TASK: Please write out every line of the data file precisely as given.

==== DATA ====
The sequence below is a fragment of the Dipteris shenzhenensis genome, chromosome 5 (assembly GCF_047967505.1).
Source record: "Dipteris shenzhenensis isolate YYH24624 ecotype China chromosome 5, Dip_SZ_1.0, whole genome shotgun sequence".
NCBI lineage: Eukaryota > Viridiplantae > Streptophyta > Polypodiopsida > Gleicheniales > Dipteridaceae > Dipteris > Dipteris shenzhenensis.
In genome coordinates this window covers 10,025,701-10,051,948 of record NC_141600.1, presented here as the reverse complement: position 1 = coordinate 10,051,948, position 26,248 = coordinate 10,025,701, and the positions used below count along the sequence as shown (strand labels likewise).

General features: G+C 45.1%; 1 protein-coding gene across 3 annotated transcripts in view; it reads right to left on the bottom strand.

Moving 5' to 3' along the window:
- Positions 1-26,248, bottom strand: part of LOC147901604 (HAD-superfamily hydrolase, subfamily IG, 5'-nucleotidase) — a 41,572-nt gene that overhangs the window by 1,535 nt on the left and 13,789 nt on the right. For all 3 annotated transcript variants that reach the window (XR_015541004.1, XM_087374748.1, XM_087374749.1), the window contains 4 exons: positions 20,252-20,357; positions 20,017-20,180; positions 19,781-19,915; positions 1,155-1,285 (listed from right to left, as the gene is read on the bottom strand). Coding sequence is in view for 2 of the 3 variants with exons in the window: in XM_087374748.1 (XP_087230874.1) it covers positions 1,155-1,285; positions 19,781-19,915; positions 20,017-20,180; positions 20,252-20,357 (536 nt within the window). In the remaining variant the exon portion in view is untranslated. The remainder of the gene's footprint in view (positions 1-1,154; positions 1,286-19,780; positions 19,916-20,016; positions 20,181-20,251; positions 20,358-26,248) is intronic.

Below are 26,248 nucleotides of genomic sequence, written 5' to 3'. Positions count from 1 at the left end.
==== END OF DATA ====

The sequence below is a fragment of the Dipteris shenzhenensis genome, chromosome 5 (assembly GCF_047967505.1).
Source record: "Dipteris shenzhenensis isolate YYH24624 ecotype China chromosome 5, Dip_SZ_1.0, whole genome shotgun sequence".
NCBI lineage: Eukaryota > Viridiplantae > Streptophyta > Polypodiopsida > Gleicheniales > Dipteridaceae > Dipteris > Dipteris shenzhenensis.
In genome coordinates this window covers 10,025,701-10,051,948 of record NC_141600.1, presented here as the reverse complement: position 1 = coordinate 10,051,948, position 26,248 = coordinate 10,025,701, and the positions used below count along the sequence as shown (strand labels likewise).

General features: G+C 45.1%; 1 protein-coding gene across 3 annotated transcripts in view; it reads right to left on the bottom strand.

Moving 5' to 3' along the window:
- Positions 1-26,248, bottom strand: part of LOC147901604 (HAD-superfamily hydrolase, subfamily IG, 5'-nucleotidase) — a 41,572-nt gene that overhangs the window by 1,535 nt on the left and 13,789 nt on the right. For all 3 annotated transcript variants that reach the window (XR_015541004.1, XM_087374748.1, XM_087374749.1), the window contains 4 exons: positions 20,252-20,357; positions 20,017-20,180; positions 19,781-19,915; positions 1,155-1,285 (listed from right to left, as the gene is read on the bottom strand). Coding sequence is in view for 2 of the 3 variants with exons in the window: in XM_087374748.1 (XP_087230874.1) it covers positions 1,155-1,285; positions 19,781-19,915; positions 20,017-20,180; positions 20,252-20,357 (536 nt within the window). In the remaining variant the exon portion in view is untranslated. The remainder of the gene's footprint in view (positions 1-1,154; positions 1,286-19,780; positions 19,916-20,016; positions 20,181-20,251; positions 20,358-26,248) is intronic.

Below are 26,248 nucleotides of genomic sequence, written 5' to 3'. Positions count from 1 at the left end.